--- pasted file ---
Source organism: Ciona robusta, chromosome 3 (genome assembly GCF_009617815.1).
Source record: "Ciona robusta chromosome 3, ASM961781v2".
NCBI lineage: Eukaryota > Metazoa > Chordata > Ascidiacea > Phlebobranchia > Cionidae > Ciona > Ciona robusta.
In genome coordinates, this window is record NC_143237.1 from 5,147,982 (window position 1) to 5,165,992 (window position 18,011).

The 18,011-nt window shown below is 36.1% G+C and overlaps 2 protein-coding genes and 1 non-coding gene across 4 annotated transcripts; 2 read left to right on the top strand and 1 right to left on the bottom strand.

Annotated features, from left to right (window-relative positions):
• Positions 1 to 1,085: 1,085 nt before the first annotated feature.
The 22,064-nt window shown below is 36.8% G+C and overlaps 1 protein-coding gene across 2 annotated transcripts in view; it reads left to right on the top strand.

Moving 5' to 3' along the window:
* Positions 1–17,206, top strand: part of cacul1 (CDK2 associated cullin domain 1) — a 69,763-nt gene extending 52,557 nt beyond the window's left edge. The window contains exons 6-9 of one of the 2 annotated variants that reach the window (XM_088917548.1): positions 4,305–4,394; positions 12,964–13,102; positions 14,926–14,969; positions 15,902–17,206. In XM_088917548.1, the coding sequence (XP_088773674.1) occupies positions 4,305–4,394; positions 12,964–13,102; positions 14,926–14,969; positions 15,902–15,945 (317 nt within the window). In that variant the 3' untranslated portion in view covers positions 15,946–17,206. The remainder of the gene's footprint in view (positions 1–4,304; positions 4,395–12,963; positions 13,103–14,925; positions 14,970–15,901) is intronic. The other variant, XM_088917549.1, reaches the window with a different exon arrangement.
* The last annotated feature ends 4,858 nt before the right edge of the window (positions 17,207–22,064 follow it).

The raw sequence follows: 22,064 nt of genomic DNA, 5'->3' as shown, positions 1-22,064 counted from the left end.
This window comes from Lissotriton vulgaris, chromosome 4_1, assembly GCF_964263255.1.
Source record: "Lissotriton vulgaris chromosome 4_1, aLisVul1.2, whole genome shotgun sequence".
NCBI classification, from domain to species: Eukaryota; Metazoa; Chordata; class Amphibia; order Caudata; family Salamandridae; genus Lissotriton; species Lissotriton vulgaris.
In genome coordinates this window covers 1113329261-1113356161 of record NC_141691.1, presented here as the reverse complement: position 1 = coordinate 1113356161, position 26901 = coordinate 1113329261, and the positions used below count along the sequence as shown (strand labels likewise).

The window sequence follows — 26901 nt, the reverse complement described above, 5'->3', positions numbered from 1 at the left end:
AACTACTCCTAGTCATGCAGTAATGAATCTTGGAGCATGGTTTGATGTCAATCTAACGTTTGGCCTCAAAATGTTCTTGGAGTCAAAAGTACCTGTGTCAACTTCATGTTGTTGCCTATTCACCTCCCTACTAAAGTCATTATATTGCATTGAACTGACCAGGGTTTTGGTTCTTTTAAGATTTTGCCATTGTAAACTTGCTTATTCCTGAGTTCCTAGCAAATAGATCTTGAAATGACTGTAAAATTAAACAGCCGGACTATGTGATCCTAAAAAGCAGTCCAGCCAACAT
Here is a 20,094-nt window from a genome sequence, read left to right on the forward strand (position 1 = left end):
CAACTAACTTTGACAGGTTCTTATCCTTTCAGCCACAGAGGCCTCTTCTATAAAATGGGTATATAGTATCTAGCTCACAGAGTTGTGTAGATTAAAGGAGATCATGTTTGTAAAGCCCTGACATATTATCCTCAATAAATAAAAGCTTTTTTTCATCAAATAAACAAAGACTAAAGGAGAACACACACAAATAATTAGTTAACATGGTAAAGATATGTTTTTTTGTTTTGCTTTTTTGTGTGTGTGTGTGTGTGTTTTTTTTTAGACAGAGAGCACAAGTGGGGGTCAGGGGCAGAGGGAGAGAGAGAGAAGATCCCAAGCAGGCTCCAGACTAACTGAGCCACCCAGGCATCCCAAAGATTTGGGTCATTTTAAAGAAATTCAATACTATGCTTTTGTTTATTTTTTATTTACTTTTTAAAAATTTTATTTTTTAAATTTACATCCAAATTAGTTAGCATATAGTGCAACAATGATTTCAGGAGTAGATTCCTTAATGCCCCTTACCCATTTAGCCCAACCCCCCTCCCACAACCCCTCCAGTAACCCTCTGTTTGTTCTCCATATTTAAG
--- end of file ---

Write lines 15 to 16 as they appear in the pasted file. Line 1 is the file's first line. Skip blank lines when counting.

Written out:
NCBI classification, from domain to species: Eukaryota; Metazoa; Chordata; class Amphibia; order Caudata; family Salamandridae; genus Lissotriton; species Lissotriton vulgaris.
In genome coordinates this window covers 1113329261-1113356161 of record NC_141691.1, presented here as the reverse complement: position 1 = coordinate 1113356161, position 26901 = coordinate 1113329261, and the positions used below count along the sequence as shown (strand labels likewise).